1) Check for canonical domain issue: Do the www and non-www version of the homepage go to the same url? If not, then look at www.mattcutts.com/blog/seo-advice-url-canonicalization/ for an understanding of how duplicate content should resolve to a single page. If php site, then mod_rewrite. If asp, then isapi_rewrite. If you’re giving a SEO presentation, talk about permanent (say 301 to sound fancy) redirects. We need server access to fix this
2) Dynamic looking urls: Closely related to the above issue on url rewrite, the site should not pass parameters in the url. For example, mysite.com/?page_id=34§ion=2&session_id=123abc is no good. Question marks and equal signs in the url mean that parameters are being passed. Instead, the url should look like mysite.com/large_blue_widgets—that is more descriptive from a user standpoint, plus helps robots index more easily. That is a static looking url, but could be dynamically generated.
3) Look for text versus images/flash across site: Do a control-A (select all) on the homepage. Is it just a gigantic image or a big flash video? Search engines cannot read images or flash—they need text. Is the navigation images, instead of text? How much text is on the homepage—at least a few sentences about what the business does? When you right click on images and see properties, is the alt-text blank, instead of filled with a few good keywords? Is the phone number in text and large in the upper corner.
4) Unique page titles: Starting from the homepage, do they have page titles that are just a few words long (65 characters or less, if possible) and begin with their most important terms? The important terms are what we deem to be both relevant and high search volume. Do not start the page title with the name of the site unless it’s a strong brand. Make sure each page title is reflective of what that particular page is about.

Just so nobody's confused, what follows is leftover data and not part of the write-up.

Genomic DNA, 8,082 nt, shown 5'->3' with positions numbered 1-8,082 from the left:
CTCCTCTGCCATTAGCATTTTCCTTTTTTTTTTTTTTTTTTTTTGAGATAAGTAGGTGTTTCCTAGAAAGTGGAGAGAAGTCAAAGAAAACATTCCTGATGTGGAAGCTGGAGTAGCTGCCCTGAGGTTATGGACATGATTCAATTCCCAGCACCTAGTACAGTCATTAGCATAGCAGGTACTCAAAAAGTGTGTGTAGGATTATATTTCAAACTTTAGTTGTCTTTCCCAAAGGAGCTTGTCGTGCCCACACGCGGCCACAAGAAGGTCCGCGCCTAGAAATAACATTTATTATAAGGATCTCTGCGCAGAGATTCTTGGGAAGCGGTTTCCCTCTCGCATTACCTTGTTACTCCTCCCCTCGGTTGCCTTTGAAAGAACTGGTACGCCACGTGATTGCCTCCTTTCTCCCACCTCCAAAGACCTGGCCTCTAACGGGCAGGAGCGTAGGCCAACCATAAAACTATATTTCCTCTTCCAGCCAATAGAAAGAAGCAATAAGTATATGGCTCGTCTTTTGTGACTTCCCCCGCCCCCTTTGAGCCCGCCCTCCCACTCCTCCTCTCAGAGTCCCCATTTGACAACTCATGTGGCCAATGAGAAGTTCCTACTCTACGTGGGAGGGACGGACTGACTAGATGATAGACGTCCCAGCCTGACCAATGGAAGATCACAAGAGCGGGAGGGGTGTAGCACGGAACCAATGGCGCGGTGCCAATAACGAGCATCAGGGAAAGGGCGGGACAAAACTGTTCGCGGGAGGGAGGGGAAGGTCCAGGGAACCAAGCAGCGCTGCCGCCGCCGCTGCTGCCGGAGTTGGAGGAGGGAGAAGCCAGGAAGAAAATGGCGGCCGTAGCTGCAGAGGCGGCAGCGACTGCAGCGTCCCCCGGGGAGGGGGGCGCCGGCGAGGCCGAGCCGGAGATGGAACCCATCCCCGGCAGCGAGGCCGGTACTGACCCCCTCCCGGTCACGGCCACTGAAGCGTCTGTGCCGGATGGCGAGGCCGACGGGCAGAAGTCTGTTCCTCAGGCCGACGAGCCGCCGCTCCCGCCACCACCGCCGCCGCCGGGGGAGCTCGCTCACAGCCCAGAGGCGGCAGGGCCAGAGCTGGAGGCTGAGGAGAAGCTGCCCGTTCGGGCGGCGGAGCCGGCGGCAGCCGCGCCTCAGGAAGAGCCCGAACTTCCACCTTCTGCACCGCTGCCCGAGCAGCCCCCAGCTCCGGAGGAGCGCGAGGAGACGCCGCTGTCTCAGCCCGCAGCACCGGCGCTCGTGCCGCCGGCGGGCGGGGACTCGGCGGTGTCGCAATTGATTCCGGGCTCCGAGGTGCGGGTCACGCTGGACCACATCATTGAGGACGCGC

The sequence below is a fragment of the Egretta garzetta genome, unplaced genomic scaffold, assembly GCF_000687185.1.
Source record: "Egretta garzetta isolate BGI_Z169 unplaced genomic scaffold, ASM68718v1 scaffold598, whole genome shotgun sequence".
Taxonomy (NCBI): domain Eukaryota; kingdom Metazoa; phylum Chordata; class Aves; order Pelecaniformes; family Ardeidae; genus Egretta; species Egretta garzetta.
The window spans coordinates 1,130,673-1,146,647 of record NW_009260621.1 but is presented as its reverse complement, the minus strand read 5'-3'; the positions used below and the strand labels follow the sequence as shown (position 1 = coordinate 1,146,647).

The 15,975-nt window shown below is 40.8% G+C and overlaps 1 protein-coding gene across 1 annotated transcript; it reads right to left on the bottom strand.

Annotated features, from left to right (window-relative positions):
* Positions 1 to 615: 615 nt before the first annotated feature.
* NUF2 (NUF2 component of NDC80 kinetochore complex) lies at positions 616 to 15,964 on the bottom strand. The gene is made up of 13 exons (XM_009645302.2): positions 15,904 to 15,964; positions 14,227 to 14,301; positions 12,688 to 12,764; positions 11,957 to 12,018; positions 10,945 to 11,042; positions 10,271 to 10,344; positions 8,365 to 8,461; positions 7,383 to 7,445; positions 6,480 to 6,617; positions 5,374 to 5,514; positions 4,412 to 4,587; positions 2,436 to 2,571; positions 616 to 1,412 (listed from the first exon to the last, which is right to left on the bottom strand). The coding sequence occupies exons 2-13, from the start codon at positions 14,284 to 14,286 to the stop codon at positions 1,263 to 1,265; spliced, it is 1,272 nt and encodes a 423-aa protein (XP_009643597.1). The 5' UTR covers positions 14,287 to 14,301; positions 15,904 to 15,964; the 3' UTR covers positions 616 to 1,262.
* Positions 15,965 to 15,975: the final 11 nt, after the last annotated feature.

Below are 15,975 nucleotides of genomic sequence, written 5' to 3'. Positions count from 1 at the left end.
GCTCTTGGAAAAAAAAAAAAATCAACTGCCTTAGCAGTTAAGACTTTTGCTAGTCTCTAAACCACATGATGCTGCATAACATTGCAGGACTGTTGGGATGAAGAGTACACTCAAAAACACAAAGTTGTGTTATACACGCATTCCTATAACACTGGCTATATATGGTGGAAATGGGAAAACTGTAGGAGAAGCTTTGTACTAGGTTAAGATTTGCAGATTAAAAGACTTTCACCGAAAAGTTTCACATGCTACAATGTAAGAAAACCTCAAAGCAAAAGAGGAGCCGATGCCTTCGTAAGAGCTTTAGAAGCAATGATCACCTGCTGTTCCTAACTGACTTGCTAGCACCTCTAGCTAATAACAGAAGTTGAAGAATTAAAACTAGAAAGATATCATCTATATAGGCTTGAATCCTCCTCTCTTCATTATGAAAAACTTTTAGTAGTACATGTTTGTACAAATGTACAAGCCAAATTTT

5) Sitemaps: There should be a link to “sitemap” on the home page—and that sitemap should have links with anchor text (the words highlighted in bold) that are key search terms. For example, “our products” is terrible, while “peoplesoft testing software” is relevant. You should also be able to grab mydomain.com/sitemap.xml. See more at http://www.sitemaps.org/, where you can learn to use Google Webmaster Central to tell Google what pages you want crawled, plus check for errors.
6) Run PPC competitor reports: Go to Spyfu.com and do a few searches. Put in a few keywords that you think are important to the site, plus the site url itself. If you’re looking at a keyword, it will come back with who is buying it on PPC, what it costs, how many clicks are available, and what terms are related. If you’re looking at a url, it will tell you what terms (if any) they are buying on Google, what terms they rank naturally on, and who are related competitors. Remember that is just Google—this company specializes in writing scrapers, which are robots that repeat millions of search results to see who comes up.
7) Source code: Do a view > page source from your browser, starting from the home page. Do a find (control F) for H1 and see if any come up. If so, are they using keywords that they want folks to find them on? H1 tags carry more weight than regular text, but are not as strong as the page title. Do you see frames on the site (look for “frame”)—perhaps 1 out of 15 sites you see will be just one page with the rest of the content inside a frame. Thus, search engines see only 1 page. At the top of the page, do you see a meta description with good keywords woven into a sentence? The meta description should mimic ad copy you’d have in AdWords.
8) Analytics code: While still on that view of the code (mentioned in step 7), find instances of “google”, “analytics”, or “urchin”. You may also see examples of other tracking software, too, towards the bottom of the body. The majority of sites will have Google Analytics installed—if they are small businesses, then we recommend that as a cheap, effective solution. Large sites may include Omniture SiteCatalyst, ClickTracks, or WebSideStory—easy enough to see.
9) Validation: Go to validator.w3.org and put in the url. Like the other tools, it will return usually a few dozen errors with explanations. Usually, you’ll see tons of missing attributes, which can mostly be ignored.
10) seoquake.com: Another great Firefox browser plug-in to show you Google PR, pages indexed by Google, pages indexed by Yahoo, backlinks (how many sites link to you), age of site, and Alexa rank (popularity). As you browse sites, it’s handy to see these stats. Glaring problems are if there are less than a few dozen pages in the Google index, less than a few dozen backlinks, Google PR of n/a on many pages (especially bad if true on the homepage), and Alexa rank of greater than 500,000 (lower is better), which means almost no traffic.